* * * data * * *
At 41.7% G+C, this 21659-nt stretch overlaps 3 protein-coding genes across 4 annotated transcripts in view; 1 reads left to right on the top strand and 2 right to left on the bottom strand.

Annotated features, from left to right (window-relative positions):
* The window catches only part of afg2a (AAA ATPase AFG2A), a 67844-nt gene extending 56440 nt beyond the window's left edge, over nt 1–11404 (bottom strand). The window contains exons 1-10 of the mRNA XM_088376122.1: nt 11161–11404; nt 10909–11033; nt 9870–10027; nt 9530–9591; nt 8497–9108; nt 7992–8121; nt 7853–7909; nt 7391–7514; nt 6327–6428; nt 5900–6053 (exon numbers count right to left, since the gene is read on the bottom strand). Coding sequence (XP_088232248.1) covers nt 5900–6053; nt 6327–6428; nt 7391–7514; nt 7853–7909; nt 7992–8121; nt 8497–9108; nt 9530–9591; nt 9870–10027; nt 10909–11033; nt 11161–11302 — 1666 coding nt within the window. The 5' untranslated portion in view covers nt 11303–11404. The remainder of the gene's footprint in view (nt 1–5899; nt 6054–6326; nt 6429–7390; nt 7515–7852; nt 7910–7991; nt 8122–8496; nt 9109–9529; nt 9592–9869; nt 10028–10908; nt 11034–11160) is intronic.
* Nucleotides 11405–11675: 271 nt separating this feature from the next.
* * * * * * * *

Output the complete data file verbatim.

At 41.7% G+C, this 21659-nt stretch overlaps 3 protein-coding genes across 4 annotated transcripts in view; 1 reads left to right on the top strand and 2 right to left on the bottom strand.

Annotated features, from left to right (window-relative positions):
* The window catches only part of afg2a (AAA ATPase AFG2A), a 67844-nt gene extending 56440 nt beyond the window's left edge, over nt 1–11404 (bottom strand). The window contains exons 1-10 of the mRNA XM_088376122.1: nt 11161–11404; nt 10909–11033; nt 9870–10027; nt 9530–9591; nt 8497–9108; nt 7992–8121; nt 7853–7909; nt 7391–7514; nt 6327–6428; nt 5900–6053 (exon numbers count right to left, since the gene is read on the bottom strand). Coding sequence (XP_088232248.1) covers nt 5900–6053; nt 6327–6428; nt 7391–7514; nt 7853–7909; nt 7992–8121; nt 8497–9108; nt 9530–9591; nt 9870–10027; nt 10909–11033; nt 11161–11302 — 1666 coding nt within the window. The 5' untranslated portion in view covers nt 11303–11404. The remainder of the gene's footprint in view (nt 1–5899; nt 6054–6326; nt 6429–7390; nt 7515–7852; nt 7910–7991; nt 8122–8496; nt 9109–9529; nt 9592–9869; nt 10028–10908; nt 11034–11160) is intronic.
* Nucleotides 11405–11675: 271 nt separating this feature from the next.